The Rutledge Court, 1795
To succeed Jay, President Washington chose John Rutledge, a South Carolinian who had earlier served as an Associate Justice on the Court. Washington noted that Rutledge would receive his temporary commission when he arrived in Philadelphia to attend the Supreme Court’s term in August. His appointment would not become permanent, however, until Congress reconvened in the fall and the Senate confirmed him.
On July 16, 1795, probably before hearing from the President, Rutledge made a serious political blunder that cost him dearly. In a meeting at St. Michael’s Church in Charleston, Rutledge joined other South Carolinians on the speaker’s platform and made a lengthy speech denouncing the provisions of the Jay Treaty as being so favorable to British interests that he would rather the President die than sign it. The treaty’s outraged partisans exaggerated the reports of Rutledge’s political slight to Washington’s administration, which backed the treaty, and circulated rumors of his mental unbalance. They demanded Rutledge not be given his temporary commission as Chief Justice. The President kept his word, however, and Rutledge presided over the August term of the Court as a recess appointee.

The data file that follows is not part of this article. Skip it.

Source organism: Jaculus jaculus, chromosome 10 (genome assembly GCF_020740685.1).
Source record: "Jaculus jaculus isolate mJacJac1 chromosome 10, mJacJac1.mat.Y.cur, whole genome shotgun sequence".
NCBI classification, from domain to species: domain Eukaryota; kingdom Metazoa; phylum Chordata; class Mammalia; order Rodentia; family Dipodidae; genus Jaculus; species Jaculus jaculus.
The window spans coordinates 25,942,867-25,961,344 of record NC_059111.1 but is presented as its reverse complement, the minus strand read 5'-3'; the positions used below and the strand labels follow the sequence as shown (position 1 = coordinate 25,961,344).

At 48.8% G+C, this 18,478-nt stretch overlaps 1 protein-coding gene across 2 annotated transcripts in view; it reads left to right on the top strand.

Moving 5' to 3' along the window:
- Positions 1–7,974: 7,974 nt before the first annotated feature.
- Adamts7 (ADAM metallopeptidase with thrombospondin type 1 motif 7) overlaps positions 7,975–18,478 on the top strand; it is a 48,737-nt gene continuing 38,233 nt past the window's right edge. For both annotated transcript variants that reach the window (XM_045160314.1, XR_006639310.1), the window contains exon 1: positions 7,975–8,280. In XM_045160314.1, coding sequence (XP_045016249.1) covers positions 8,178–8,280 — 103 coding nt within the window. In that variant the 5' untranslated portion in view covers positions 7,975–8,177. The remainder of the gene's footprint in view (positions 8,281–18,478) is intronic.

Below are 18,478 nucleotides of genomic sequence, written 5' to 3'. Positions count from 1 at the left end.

When the Senate met in December, it rejected his permanent appointment by a vote of 14-10. The Philadelphia Aurora, a Republican newspaper, denounced his rejection as purely political. “It is the first instance in which [the Senate has] differed from [the president] in any nomination of importance, and what is remarkable in this case, is that the minority of the members on the Treaty were the minority on this nomination.”
Speaking at a church in his native Charleston, John Rutledge made a political blunder that cost him the chief justiceship. Courtesy of the Charleston Museum.